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Some, Any, No

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‘some’, ‘any’ and ‘no’ are used with both ‘count’ and ‘non-count’ nouns. It is useful to remember which nouns are ‘count’ (countable) and ‘non-count’ (uncountable) first:

Countable and uncountable nouns

Countable nouns or ‘count’ nouns are those nouns that can be counted:
An apple, two apples etc.

Uncountable nouns or ‘non-count’ nouns are those nouns that cannot be counted: water, bread etc. Uncountable nouns take a singular verb and are not used with a/an.

Uncountable nouns can be divided into different groups:

Mass nouns: fruit juice, butter, sugar, rice, sand, etc.
Study subjects: physics, chemistry, mathematics (maths), history etc.
Sports: football, rugby, basketball etc.
Languages: English, Italian, Dutch, Arabic etc.
Diseases: influenza, malaria, asthma etc.
Natural phenomena:  rain, snow, mist etc.
Collective nouns: money, baggage, furniture, etc.
other nouns: information, accommodation, anger, luck, love, etc.


Some and its compounds – somebody, someone, something, somewhere etc. are normally used in affirmative sentences:

There is some wine in the cellar.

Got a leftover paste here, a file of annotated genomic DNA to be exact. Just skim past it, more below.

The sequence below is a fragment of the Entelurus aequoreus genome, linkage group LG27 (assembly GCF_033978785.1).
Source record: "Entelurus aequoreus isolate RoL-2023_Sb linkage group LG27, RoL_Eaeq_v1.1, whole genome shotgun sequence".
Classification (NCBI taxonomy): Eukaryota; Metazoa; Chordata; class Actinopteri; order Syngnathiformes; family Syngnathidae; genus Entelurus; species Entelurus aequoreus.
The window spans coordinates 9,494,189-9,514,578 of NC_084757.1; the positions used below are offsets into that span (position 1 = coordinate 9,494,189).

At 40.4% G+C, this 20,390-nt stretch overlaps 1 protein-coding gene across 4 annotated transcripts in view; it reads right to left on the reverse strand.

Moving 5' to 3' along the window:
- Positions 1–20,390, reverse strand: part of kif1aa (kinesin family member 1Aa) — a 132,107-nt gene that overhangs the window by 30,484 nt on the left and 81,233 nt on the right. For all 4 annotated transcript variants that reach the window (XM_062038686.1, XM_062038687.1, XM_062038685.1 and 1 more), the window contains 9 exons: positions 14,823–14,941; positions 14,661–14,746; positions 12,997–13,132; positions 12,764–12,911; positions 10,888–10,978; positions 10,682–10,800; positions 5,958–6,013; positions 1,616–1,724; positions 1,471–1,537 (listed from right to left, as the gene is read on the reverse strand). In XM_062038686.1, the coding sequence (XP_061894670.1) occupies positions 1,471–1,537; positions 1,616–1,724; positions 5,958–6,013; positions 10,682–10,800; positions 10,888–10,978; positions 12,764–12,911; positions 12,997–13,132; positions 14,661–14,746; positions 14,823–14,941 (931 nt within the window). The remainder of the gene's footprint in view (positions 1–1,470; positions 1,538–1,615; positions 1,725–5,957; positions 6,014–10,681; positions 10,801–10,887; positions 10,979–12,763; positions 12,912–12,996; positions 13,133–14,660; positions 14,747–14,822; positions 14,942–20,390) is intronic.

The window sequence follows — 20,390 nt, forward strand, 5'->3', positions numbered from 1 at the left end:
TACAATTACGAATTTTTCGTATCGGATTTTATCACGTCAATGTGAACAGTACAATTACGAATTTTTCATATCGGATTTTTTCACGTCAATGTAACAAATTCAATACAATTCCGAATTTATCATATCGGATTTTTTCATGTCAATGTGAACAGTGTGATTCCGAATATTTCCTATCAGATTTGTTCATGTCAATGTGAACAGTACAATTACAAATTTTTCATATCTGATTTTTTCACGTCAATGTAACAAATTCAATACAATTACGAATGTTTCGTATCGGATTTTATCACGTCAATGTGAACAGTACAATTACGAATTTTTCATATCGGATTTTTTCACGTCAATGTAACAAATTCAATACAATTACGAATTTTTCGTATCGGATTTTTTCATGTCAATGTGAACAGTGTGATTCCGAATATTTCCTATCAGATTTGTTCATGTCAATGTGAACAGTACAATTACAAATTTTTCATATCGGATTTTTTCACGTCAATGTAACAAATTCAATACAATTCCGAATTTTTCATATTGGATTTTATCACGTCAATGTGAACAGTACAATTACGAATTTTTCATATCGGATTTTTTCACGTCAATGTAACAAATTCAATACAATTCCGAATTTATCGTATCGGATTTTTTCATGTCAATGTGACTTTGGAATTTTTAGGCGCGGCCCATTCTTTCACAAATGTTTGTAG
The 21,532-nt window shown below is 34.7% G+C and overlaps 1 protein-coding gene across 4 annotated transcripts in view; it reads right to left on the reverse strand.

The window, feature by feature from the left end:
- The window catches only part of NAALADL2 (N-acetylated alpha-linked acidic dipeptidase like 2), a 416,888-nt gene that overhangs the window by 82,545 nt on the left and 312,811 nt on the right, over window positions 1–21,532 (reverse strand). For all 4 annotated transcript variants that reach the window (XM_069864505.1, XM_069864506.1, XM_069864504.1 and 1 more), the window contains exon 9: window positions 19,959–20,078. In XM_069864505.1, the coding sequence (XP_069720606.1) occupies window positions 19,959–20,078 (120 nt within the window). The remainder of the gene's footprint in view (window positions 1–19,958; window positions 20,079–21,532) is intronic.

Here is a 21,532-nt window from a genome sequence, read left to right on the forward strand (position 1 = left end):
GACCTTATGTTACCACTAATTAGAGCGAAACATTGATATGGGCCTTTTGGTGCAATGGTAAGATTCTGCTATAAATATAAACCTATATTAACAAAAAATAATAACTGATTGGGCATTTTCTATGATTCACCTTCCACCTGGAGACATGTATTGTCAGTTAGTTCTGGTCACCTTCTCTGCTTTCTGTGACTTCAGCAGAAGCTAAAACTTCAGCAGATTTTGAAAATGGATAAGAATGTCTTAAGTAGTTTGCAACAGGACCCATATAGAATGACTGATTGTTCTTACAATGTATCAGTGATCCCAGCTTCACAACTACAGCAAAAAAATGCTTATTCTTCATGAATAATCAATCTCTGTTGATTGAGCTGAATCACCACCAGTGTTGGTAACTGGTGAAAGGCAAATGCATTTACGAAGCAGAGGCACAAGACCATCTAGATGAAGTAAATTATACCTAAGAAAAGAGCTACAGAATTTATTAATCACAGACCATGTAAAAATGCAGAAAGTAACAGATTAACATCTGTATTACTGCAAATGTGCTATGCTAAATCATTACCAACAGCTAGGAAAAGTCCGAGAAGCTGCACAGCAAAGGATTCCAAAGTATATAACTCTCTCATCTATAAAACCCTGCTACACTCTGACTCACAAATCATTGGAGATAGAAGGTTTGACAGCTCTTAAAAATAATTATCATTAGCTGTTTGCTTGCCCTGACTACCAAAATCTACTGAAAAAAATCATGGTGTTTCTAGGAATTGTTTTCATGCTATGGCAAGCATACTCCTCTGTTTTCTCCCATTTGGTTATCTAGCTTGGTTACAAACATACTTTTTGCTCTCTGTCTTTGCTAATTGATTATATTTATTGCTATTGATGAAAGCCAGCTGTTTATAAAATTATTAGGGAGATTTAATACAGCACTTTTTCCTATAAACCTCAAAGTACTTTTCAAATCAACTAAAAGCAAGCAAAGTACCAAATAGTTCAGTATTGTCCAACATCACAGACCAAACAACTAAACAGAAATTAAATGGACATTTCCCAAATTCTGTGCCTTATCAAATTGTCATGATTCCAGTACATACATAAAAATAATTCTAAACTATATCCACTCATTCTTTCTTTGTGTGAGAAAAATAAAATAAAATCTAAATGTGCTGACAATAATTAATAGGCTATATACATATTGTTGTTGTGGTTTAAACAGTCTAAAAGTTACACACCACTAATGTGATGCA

We have some chocolate cake left from last night.
There is someone at the door.

Some and its compounds are also used in interrogatives (questions) which are used to make an offer or a request:

Would you like some tea?
Do you want something to eat?
Can you ask someone to come and repair the TV?


Any and its compounds – anybody, anyone, anything, anywhere etc. are used in interrogative sentences:

Has anyone seen my mobile?
Do we have anything in the fridge?

Not any is used in negative sentences and any and its compounds can be used with words like without, never, rarely.

I have never met anyone as rude as you.
I did not have any time to speak to Marc.

When any and its compounds are used in affirmative sentences there is a different meaning.

We can go anywhere you like. = It doesn’t matter where we go.
Anyone could have told you that. = I’m surprised you don’t know this.


No and its compounds can be used instead of not any in negative sentences:

He didn’t do anything. He did nothing.

With some, any and no we use singular verbs.

Lesson by EC Malta teacher Tristan, Learn English in Malta

Choose the correct word from the following:

  • 1) I hope to have ___ time to myself at the weekend.

  • 2) I’ve never met ___ from Canada.

  • 3) Would you like ___ sugar with your tea?

  • 4) We don't have ___ coffee left.

  • 5) When I told you that you could have ___ water I didn’t expect you to drink it all.

  • 6) ___ called John to tell him the party was cancelled.

  • 7) I didn’t think ___ was coming to the exhibition.

  • 8) We still have to buy ___ for Jean’s birthday.

  • 9) He said he has ___ time to meet us today.

  • 10) I've never had ___ problems with my neighbour.